The results of a special Johns Creek City Council election held April 18 may not be legitimate, according to a report by the nonprofit group VoterGA. The report focuses its critique on alleged security flaws in voting machines and says the election was improperly scheduled. Three separate elections were held that night: the Johns Creek City Council election, the Roswell City Council run-off and the Sixth District Congressional race. … But there were problems in the Johns Creek election, according to VoterGA.
Florida’s municipalities intend to fight a proposal now before state lawmakers that would take away their ability to set local election dates and could extend the terms of some current elected officials. State lawmakers on Thursday will look at a proposal that seeks to improve local voter turnout by requiring every city, town and village to line up their elections the same day each year. The proposal (PCB SAC 16-04), scheduled to go before the House State Affairs Committee, would require the local elections to either mesh with statewide November general elections in even years, or be held every other year on the first Tuesday after the first Monday in November in odd years.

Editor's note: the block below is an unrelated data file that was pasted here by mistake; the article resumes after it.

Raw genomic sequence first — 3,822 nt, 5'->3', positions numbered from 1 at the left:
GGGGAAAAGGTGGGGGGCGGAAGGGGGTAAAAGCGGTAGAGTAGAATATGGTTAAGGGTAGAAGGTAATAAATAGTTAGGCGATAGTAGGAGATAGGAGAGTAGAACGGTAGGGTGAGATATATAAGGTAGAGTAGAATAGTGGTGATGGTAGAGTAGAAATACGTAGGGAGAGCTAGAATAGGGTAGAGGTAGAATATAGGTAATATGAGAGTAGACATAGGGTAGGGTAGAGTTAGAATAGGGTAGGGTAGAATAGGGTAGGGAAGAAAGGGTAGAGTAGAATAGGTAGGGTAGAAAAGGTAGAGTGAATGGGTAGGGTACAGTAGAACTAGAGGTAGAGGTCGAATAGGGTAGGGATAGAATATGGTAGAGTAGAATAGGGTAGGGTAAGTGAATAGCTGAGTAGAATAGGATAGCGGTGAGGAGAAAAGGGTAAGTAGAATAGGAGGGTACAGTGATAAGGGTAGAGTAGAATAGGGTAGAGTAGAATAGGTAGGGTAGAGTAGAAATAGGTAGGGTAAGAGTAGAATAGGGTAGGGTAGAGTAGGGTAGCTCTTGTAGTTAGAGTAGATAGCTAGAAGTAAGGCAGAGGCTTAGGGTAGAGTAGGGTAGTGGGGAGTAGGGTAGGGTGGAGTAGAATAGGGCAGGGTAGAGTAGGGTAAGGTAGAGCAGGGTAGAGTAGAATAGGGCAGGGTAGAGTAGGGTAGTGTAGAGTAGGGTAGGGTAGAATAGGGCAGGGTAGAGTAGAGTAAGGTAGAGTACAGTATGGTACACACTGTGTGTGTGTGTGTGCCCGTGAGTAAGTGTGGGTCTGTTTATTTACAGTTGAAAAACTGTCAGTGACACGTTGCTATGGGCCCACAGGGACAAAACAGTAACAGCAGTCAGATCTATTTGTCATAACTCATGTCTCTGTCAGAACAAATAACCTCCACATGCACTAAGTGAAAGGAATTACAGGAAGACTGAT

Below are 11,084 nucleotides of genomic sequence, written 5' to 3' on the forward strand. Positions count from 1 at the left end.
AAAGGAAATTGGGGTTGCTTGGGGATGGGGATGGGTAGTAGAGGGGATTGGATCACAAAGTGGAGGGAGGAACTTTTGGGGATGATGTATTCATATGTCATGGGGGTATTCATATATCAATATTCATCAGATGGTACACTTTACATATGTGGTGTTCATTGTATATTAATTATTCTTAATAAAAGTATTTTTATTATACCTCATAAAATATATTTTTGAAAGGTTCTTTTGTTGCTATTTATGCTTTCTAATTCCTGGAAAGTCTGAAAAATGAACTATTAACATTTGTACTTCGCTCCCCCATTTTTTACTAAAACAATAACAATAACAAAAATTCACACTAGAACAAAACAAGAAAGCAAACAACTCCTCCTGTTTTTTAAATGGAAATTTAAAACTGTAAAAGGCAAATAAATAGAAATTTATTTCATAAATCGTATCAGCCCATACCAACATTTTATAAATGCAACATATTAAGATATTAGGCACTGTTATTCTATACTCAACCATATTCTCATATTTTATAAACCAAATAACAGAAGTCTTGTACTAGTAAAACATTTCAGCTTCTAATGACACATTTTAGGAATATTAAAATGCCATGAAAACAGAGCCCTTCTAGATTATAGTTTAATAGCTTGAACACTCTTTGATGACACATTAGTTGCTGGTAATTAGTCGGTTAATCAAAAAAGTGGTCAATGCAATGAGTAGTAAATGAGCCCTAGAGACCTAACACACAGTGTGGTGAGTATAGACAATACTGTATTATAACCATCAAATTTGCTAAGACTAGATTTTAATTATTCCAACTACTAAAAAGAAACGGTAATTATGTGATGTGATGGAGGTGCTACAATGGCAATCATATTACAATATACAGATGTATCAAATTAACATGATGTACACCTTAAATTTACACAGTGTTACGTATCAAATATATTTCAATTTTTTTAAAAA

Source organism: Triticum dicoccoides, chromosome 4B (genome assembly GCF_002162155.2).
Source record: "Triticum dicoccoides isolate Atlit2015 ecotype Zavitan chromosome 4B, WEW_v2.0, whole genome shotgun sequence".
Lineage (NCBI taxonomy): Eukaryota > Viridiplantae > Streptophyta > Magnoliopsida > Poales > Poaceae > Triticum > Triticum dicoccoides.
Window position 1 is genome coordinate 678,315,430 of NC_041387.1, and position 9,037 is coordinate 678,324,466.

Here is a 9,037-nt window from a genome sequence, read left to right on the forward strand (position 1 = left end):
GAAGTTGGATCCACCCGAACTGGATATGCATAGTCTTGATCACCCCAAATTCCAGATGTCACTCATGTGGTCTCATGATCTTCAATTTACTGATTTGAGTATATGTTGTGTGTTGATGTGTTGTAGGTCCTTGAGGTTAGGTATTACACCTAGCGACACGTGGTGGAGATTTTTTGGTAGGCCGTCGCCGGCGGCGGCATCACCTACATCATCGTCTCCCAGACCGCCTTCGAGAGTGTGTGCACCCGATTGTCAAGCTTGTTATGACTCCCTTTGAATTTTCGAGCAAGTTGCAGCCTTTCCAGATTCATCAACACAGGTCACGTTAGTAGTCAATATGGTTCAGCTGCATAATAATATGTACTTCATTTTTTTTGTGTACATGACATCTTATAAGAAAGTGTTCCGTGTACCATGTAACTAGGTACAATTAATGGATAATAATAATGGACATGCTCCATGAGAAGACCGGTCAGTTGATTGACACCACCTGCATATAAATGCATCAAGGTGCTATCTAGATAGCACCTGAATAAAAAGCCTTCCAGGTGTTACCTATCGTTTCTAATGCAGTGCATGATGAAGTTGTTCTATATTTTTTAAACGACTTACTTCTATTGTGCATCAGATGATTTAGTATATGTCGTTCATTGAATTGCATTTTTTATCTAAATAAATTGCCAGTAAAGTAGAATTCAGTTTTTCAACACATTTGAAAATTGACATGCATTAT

Two dissident candidates conceded defeat Sunday in Cuban local elections that offered them a chance to become the first officials elected from outside the Communist Party in 40 years. Hildebrando Chaviano and Yuniel Lopez had been chosen as candidates by a show of hands in Havana neighborhood nominating meetings and hoped to win two of the 12,589 seats at stake in 168 municipal councils. Both acknowledged they had no chance of winning after preliminary results showed Chaviano in last place of four candidates and one of Lopez’s pro-government opponent with twice his vote. Chaviano, 65, is a government attorney-turned-independent journalist and Lopez, 26, is an unemployed member of a dissident political party.